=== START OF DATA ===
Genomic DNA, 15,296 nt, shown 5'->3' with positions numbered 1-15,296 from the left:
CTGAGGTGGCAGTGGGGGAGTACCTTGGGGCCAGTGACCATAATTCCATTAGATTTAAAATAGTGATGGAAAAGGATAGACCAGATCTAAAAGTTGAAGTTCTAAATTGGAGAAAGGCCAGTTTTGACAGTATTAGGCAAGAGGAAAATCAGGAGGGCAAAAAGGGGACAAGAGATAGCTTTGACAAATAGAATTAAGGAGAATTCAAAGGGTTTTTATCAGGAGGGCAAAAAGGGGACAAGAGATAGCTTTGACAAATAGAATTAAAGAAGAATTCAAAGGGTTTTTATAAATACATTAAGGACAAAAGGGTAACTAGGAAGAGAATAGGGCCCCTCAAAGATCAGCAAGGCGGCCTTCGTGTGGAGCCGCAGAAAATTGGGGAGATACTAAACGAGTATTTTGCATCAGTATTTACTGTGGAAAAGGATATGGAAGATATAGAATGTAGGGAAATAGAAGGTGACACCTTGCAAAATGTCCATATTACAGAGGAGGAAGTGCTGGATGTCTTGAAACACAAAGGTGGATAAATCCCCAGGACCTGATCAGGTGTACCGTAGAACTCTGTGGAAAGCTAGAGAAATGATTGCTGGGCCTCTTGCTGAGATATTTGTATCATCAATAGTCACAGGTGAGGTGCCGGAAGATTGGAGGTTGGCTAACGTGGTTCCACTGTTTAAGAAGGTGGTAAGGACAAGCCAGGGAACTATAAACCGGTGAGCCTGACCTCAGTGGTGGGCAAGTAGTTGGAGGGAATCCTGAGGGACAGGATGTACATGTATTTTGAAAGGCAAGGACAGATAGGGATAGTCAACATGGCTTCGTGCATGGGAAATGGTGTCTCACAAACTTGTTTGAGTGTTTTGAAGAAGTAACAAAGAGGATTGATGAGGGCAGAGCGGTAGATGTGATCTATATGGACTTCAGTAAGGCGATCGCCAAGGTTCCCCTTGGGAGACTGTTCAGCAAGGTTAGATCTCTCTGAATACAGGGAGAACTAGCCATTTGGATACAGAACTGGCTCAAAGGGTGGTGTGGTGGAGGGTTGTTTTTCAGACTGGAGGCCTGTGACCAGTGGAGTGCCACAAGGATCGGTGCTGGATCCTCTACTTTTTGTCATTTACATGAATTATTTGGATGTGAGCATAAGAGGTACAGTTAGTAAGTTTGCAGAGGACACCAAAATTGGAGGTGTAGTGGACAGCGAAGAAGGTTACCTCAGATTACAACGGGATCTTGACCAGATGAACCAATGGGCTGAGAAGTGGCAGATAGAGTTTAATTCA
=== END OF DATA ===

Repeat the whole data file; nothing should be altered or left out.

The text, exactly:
Genomic DNA, 15,296 nt, shown 5'->3' with positions numbered 1-15,296 from the left:
CTGAGGTGGCAGTGGGGGAGTACCTTGGGGCCAGTGACCATAATTCCATTAGATTTAAAATAGTGATGGAAAAGGATAGACCAGATCTAAAAGTTGAAGTTCTAAATTGGAGAAAGGCCAGTTTTGACAGTATTAGGCAAGAGGAAAATCAGGAGGGCAAAAAGGGGACAAGAGATAGCTTTGACAAATAGAATTAAGGAGAATTCAAAGGGTTTTTATCAGGAGGGCAAAAAGGGGACAAGAGATAGCTTTGACAAATAGAATTAAAGAAGAATTCAAAGGGTTTTTATAAATACATTAAGGACAAAAGGGTAACTAGGAAGAGAATAGGGCCCCTCAAAGATCAGCAAGGCGGCCTTCGTGTGGAGCCGCAGAAAATTGGGGAGATACTAAACGAGTATTTTGCATCAGTATTTACTGTGGAAAAGGATATGGAAGATATAGAATGTAGGGAAATAGAAGGTGACACCTTGCAAAATGTCCATATTACAGAGGAGGAAGTGCTGGATGTCTTGAAACACAAAGGTGGATAAATCCCCAGGACCTGATCAGGTGTACCGTAGAACTCTGTGGAAAGCTAGAGAAATGATTGCTGGGCCTCTTGCTGAGATATTTGTATCATCAATAGTCACAGGTGAGGTGCCGGAAGATTGGAGGTTGGCTAACGTGGTTCCACTGTTTAAGAAGGTGGTAAGGACAAGCCAGGGAACTATAAACCGGTGAGCCTGACCTCAGTGGTGGGCAAGTAGTTGGAGGGAATCCTGAGGGACAGGATGTACATGTATTTTGAAAGGCAAGGACAGATAGGGATAGTCAACATGGCTTCGTGCATGGGAAATGGTGTCTCACAAACTTGTTTGAGTGTTTTGAAGAAGTAACAAAGAGGATTGATGAGGGCAGAGCGGTAGATGTGATCTATATGGACTTCAGTAAGGCGATCGCCAAGGTTCCCCTTGGGAGACTGTTCAGCAAGGTTAGATCTCTCTGAATACAGGGAGAACTAGCCATTTGGATACAGAACTGGCTCAAAGGGTGGTGTGGTGGAGGGTTGTTTTTCAGACTGGAGGCCTGTGACCAGTGGAGTGCCACAAGGATCGGTGCTGGATCCTCTACTTTTTGTCATTTACATGAATTATTTGGATGTGAGCATAAGAGGTACAGTTAGTAAGTTTGCAGAGGACACCAAAATTGGAGGTGTAGTGGACAGCGAAGAAGGTTACCTCAGATTACAACGGGATCTTGACCAGATGAACCAATGGGCTGAGAAGTGGCAGATAGAGTTTAATTCA